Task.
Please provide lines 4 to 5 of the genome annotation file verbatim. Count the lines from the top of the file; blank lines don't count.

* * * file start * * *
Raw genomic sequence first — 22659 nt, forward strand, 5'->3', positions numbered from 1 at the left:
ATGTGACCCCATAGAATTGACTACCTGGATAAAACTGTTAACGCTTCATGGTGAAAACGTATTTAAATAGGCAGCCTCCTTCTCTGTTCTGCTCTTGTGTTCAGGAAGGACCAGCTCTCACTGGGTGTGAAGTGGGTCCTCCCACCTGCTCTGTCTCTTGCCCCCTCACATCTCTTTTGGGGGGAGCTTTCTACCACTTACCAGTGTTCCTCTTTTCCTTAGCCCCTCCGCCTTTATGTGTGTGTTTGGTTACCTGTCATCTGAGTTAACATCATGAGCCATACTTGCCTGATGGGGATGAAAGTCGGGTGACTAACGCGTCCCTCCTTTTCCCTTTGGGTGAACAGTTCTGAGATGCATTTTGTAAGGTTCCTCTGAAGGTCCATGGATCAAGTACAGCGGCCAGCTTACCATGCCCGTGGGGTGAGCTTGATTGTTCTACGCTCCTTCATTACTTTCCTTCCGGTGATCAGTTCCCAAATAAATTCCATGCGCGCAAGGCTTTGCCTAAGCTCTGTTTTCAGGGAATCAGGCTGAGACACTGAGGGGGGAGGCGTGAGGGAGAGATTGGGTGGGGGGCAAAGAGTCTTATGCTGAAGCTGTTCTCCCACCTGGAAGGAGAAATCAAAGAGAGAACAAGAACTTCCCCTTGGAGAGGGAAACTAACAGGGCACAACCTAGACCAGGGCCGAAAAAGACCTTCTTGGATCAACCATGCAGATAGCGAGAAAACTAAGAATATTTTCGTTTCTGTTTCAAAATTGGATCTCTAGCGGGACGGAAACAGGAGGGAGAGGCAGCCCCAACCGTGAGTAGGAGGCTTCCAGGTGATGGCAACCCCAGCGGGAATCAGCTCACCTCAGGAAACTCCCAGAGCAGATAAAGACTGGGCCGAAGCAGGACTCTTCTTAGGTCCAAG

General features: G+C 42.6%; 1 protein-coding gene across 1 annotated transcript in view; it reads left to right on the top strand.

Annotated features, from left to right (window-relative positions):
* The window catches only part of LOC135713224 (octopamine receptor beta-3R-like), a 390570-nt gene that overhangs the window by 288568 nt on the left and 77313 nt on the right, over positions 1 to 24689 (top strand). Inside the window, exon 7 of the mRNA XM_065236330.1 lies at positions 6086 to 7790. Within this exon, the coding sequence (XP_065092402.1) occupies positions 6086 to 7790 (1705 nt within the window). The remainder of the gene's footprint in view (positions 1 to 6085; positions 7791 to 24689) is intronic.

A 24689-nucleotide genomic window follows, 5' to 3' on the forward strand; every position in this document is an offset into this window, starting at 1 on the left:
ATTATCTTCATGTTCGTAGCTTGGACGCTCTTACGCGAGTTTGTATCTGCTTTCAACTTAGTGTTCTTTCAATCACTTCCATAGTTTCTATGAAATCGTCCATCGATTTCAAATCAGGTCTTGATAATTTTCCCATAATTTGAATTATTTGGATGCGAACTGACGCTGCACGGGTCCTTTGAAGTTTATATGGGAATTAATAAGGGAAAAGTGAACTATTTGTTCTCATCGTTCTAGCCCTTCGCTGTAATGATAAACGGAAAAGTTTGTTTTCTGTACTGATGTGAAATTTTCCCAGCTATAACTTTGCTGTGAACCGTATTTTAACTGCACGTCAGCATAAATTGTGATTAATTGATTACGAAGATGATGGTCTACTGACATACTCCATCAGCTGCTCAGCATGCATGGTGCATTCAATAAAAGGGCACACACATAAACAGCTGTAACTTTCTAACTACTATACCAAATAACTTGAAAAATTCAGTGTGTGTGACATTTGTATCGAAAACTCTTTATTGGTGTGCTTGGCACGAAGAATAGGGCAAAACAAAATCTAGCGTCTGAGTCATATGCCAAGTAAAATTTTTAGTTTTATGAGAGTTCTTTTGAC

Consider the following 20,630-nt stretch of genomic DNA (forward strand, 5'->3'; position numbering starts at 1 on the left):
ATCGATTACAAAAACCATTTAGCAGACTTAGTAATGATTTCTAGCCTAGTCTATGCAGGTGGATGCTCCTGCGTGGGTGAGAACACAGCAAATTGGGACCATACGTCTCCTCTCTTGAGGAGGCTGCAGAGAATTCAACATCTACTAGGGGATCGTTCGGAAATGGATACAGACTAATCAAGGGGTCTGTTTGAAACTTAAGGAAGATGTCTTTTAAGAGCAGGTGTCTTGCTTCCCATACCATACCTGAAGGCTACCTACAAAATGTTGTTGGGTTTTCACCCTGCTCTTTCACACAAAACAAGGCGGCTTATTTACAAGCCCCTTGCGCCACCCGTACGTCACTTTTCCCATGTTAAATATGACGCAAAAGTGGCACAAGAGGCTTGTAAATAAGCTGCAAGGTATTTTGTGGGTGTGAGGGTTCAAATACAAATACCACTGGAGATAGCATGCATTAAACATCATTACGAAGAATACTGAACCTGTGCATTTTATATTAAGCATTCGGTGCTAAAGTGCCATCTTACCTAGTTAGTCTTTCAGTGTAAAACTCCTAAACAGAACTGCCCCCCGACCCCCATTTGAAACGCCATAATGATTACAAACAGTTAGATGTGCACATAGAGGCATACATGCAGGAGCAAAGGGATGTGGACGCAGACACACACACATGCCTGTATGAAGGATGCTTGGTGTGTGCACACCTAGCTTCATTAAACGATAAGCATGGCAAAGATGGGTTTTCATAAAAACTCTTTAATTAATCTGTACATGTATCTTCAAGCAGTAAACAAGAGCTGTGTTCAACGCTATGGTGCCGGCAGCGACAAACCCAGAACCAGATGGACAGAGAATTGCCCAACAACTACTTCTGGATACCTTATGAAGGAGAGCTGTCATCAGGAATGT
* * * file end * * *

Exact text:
Annotated features, from left to right (window-relative positions):
* The window catches only part of LOC135713224 (octopamine receptor beta-3R-like), a 390570-nt gene that overhangs the window by 288568 nt on the left and 77313 nt on the right, over positions 1 to 24689 (top strand). Inside the window, exon 7 of the mRNA XM_065236330.1 lies at positions 6086 to 7790. Within this exon, the coding sequence (XP_065092402.1) occupies positions 6086 to 7790 (1705 nt within the window). The remainder of the gene's footprint in view (positions 1 to 6085; positions 7791 to 24689) is intronic.